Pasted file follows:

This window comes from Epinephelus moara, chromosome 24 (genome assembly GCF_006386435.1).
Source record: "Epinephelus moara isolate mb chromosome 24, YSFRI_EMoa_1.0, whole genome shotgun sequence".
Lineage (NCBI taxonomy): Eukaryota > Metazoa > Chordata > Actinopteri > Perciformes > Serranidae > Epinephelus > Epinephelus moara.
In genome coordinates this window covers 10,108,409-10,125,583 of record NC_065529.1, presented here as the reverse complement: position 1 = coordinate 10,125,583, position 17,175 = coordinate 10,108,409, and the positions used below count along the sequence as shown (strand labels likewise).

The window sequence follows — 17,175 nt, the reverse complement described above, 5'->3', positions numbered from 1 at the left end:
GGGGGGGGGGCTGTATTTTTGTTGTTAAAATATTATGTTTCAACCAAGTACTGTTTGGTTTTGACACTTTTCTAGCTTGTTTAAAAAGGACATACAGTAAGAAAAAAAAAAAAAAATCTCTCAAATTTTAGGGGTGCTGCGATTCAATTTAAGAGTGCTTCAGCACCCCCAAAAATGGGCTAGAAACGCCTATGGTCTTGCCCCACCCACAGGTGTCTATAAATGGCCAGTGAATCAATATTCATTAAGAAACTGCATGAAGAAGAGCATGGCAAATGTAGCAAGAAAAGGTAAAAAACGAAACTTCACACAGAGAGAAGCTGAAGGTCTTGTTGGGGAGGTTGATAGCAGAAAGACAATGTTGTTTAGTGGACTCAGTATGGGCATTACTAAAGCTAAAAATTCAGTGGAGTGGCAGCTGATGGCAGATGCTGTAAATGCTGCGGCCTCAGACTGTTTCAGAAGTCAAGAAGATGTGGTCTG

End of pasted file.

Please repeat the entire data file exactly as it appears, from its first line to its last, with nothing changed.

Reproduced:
This window comes from Epinephelus moara, chromosome 24 (genome assembly GCF_006386435.1).
Source record: "Epinephelus moara isolate mb chromosome 24, YSFRI_EMoa_1.0, whole genome shotgun sequence".
Lineage (NCBI taxonomy): Eukaryota > Metazoa > Chordata > Actinopteri > Perciformes > Serranidae > Epinephelus > Epinephelus moara.
In genome coordinates this window covers 10,108,409-10,125,583 of record NC_065529.1, presented here as the reverse complement: position 1 = coordinate 10,125,583, position 17,175 = coordinate 10,108,409, and the positions used below count along the sequence as shown (strand labels likewise).

The window sequence follows — 17,175 nt, the reverse complement described above, 5'->3', positions numbered from 1 at the left end:
GGGGGGGGGGCTGTATTTTTGTTGTTAAAATATTATGTTTCAACCAAGTACTGTTTGGTTTTGACACTTTTCTAGCTTGTTTAAAAAGGACATACAGTAAGAAAAAAAAAAAAAAATCTCTCAAATTTTAGGGGTGCTGCGATTCAATTTAAGAGTGCTTCAGCACCCCCAAAAATGGGCTAGAAACGCCTATGGTCTTGCCCCACCCACAGGTGTCTATAAATGGCCAGTGAATCAATATTCATTAAGAAACTGCATGAAGAAGAGCATGGCAAATGTAGCAAGAAAAGGTAAAAAACGAAACTTCACACAGAGAGAAGCTGAAGGTCTTGTTGGGGAGGTTGATAGCAGAAAGACAATGTTGTTTAGTGGACTCAGTATGGGCATTACTAAAGCTAAAAATTCAGTGGAGTGGCAGCTGATGGCAGATGCTGTAAATGCTGCGGCCTCAGACTGTTTCAGAAGTCAAGAAGATGTGGTCTG